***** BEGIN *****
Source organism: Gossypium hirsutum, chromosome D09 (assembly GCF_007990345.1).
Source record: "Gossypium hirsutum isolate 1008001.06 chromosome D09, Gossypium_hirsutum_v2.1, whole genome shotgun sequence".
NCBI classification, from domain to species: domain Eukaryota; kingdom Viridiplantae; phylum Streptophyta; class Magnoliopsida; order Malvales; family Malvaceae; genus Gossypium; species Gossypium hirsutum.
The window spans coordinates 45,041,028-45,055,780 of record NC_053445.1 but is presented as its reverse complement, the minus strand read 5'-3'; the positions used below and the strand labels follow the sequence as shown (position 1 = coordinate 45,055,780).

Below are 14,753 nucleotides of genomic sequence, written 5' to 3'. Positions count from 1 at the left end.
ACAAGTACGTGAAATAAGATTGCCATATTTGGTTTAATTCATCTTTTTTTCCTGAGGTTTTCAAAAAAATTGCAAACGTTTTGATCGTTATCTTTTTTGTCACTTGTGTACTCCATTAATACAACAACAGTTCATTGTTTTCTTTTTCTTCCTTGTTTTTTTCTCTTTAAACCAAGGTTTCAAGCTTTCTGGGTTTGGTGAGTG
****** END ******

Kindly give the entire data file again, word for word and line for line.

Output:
Source organism: Gossypium hirsutum, chromosome D09 (assembly GCF_007990345.1).
Source record: "Gossypium hirsutum isolate 1008001.06 chromosome D09, Gossypium_hirsutum_v2.1, whole genome shotgun sequence".
NCBI classification, from domain to species: domain Eukaryota; kingdom Viridiplantae; phylum Streptophyta; class Magnoliopsida; order Malvales; family Malvaceae; genus Gossypium; species Gossypium hirsutum.
The window spans coordinates 45,041,028-45,055,780 of record NC_053445.1 but is presented as its reverse complement, the minus strand read 5'-3'; the positions used below and the strand labels follow the sequence as shown (position 1 = coordinate 45,055,780).

Below are 14,753 nucleotides of genomic sequence, written 5' to 3'. Positions count from 1 at the left end.
ACAAGTACGTGAAATAAGATTGCCATATTTGGTTTAATTCATCTTTTTTTCCTGAGGTTTTCAAAAAAATTGCAAACGTTTTGATCGTTATCTTTTTTGTCACTTGTGTACTCCATTAATACAACAACAGTTCATTGTTTTCTTTTTCTTCCTTGTTTTTTTCTCTTTAAACCAAGGTTTCAAGCTTTCTGGGTTTGGTGAGTG